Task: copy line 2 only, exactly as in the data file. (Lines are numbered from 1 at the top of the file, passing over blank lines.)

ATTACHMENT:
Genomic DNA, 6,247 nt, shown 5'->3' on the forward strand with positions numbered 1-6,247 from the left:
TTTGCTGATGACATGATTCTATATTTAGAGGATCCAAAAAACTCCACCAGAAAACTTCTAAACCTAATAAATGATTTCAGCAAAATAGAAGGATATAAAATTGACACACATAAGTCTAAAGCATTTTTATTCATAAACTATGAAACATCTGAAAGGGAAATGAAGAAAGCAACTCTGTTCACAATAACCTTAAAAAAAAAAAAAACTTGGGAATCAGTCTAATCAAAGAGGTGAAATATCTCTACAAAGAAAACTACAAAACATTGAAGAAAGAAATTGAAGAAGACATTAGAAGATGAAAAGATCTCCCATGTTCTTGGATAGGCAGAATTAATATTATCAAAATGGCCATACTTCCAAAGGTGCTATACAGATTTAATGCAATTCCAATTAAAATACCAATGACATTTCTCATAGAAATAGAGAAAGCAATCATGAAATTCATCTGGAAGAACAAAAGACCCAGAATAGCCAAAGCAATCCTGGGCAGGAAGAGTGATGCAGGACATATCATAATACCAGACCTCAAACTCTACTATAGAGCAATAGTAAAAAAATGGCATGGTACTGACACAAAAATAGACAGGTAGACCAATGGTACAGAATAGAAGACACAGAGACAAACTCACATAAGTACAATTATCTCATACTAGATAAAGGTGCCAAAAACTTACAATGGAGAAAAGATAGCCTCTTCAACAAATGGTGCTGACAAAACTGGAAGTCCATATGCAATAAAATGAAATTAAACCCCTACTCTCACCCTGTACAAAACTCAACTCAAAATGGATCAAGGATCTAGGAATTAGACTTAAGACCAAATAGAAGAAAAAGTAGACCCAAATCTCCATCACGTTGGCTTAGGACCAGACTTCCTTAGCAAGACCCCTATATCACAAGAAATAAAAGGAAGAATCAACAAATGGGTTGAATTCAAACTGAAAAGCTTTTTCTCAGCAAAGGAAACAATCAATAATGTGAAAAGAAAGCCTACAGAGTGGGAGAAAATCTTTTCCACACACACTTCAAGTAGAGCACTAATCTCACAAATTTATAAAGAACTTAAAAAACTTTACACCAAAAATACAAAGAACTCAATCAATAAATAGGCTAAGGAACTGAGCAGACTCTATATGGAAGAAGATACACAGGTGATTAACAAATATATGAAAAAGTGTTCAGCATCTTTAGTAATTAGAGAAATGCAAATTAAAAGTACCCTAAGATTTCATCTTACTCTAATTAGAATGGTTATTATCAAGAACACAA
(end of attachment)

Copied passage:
TTTGCTGATGACATGATTCTATATTTAGAGGATCCAAAAAACTCCACCAGAAAACTTCTAAACCTAATAAATGATTTCAGCAAAATAGAAGGATATAAAATTGACACACATAAGTCTAAAGCATTTTTATTCATAAACTATGAAACATCTGAAAGGGAAATGAAGAAAGCAACTCTGTTCACAATAACCTTAAAAAAAAAAAAAACTTGGGAATCAGTCTAATCAAAGAGGTGAAATATCTCTACAAAGAAAACTACAAAACATTGAAGAAAGAAATTGAAGAAGACATTAGAAGATGAAAAGATCTCCCATGTTCTTGGATAGGCAGAATTAATATTATCAAAATGGCCATACTTCCAAAGGTGCTATACAGATTTAATGCAATTCCAATTAAAATACCAATGACATTTCTCATAGAAATAGAGAAAGCAATCATGAAATTCATCTGGAAGAACAAAAGACCCAGAATAGCCAAAGCAATCCTGGGCAGGAAGAGTGATGCAGGACATATCATAATACCAGACCTCAAACTCTACTATAGAGCAATAGTAAAAAAATGGCATGGTACTGACACAAAAATAGACAGGTAGACCAATGGTACAGAATAGAAGACACAGAGACAAACTCACATAAGTACAATTATCTCATACTAGATAAAGGTGCCAAAAACTTACAATGGAGAAAAGATAGCCTCTTCAACAAATGGTGCTGACAAAACTGGAAGTCCATATGCAATAAAATGAAATTAAACCCCTACTCTCACCCTGTACAAAACTCAACTCAAAATGGATCAAGGATCTAGGAATTAGACTTAAGACCAAATAGAAGAAAAAGTAGACCCAAATCTCCATCACGTTGGCTTAGGACCAGACTTCCTTAGCAAGACCCCTATATCACAAGAAATAAAAGGAAGAATCAACAAATGGGTTGAATTCAAACTGAAAAGCTTTTTCTCAGCAAAGGAAACAATCAATAATGTGAAAAGAAAGCCTACAGAGTGGGAGAAAATCTTTTCCACACACACTTCAAGTAGAGCACTAATCTCACAAATTTATAAAGAACTTAAAAAACTTTACACCAAAAATACAAAGAACTCAATCAATAAATAGGCTAAGGAACTGAGCAGACTCTATATGGAAGAAGATACACAGGTGATTAACAAATATATGAAAAAGTGTTCAGCATCTTTAGTAATTAGAGAAATGCAAATTAAAAGTACCCTAAGATTTCATCTTACTCTAATTAGAATGGTTATTATCAAGAACACAA